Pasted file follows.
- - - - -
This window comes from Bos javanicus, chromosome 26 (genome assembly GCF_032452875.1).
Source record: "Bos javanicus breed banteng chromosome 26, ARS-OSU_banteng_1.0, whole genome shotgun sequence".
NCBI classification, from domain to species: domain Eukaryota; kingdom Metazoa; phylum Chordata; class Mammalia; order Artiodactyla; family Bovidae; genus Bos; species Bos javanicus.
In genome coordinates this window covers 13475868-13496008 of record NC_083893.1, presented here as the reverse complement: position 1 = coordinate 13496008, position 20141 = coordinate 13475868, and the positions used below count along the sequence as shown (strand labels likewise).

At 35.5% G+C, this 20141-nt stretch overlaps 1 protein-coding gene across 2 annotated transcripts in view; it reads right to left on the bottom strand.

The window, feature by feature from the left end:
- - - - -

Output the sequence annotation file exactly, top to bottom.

This window comes from Bos javanicus, chromosome 26 (genome assembly GCF_032452875.1).
Source record: "Bos javanicus breed banteng chromosome 26, ARS-OSU_banteng_1.0, whole genome shotgun sequence".
NCBI classification, from domain to species: domain Eukaryota; kingdom Metazoa; phylum Chordata; class Mammalia; order Artiodactyla; family Bovidae; genus Bos; species Bos javanicus.
In genome coordinates this window covers 13475868-13496008 of record NC_083893.1, presented here as the reverse complement: position 1 = coordinate 13496008, position 20141 = coordinate 13475868, and the positions used below count along the sequence as shown (strand labels likewise).

At 35.5% G+C, this 20141-nt stretch overlaps 1 protein-coding gene across 2 annotated transcripts in view; it reads right to left on the bottom strand.

The window, feature by feature from the left end: